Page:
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Every Man a King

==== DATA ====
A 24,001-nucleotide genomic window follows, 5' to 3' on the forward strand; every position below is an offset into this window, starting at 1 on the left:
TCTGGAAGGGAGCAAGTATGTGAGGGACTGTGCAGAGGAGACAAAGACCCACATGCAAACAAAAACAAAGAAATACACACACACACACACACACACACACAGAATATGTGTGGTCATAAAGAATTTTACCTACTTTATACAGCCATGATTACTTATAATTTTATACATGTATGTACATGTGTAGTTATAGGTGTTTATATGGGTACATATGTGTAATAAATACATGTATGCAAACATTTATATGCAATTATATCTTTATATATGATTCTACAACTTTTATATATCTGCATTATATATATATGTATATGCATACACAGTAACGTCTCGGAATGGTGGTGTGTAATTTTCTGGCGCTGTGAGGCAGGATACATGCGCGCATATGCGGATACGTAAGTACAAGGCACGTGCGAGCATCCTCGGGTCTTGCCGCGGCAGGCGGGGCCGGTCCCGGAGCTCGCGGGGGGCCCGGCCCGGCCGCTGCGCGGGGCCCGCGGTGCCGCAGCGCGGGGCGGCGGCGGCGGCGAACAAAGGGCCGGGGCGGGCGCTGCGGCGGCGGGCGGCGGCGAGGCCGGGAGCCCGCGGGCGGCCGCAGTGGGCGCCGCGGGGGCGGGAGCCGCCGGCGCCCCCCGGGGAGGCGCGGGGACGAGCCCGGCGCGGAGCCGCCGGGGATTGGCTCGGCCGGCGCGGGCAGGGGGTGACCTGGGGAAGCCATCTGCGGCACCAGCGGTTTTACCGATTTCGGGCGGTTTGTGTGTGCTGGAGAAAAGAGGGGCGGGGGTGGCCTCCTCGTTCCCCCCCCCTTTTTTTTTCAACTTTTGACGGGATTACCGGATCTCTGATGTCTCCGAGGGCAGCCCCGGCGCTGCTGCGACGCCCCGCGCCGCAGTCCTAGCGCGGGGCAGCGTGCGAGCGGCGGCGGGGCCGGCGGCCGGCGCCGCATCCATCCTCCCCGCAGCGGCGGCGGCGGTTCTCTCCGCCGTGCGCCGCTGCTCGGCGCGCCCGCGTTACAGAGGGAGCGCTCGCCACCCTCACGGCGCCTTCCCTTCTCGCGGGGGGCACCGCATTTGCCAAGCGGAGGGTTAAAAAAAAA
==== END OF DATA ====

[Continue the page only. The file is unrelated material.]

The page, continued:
One good reason for keeping clear in our minds (as suggested above) that God is not pudding-ish but personal is this: We are made in His image, and we are meant to live as persons, not as puddings. Genesis says (9:6; 1:26-28) that man is made “in the image of God,” and the notion is so familiar that even we who believe it devoutly may begin to take it for granted. So it’s good to be reminded that in that phrase we are paid a supreme compliment and raised to a high station. A writer in Bible Review (Feb. 1999) points out that this verbal formula about the “image of God” occurs often in ancient inscriptions from such neighbors of Israel as Assyria and Egypt. But in those texts this lineage is claimed only for kings and pharaohs: The ruler is said to be in the “image of Enlil” or in the “image of Bel” or in the “image of Marduk” or in the “image of Amun.” But in the Old Testament, says the writer, such a relationship to the divine “is applied not just to the king but to all mankind.” The employment in Genesis of this “regal vocabulary,” says scholar Nahum Sarna, means that “each person bears the stamp of royalty.”

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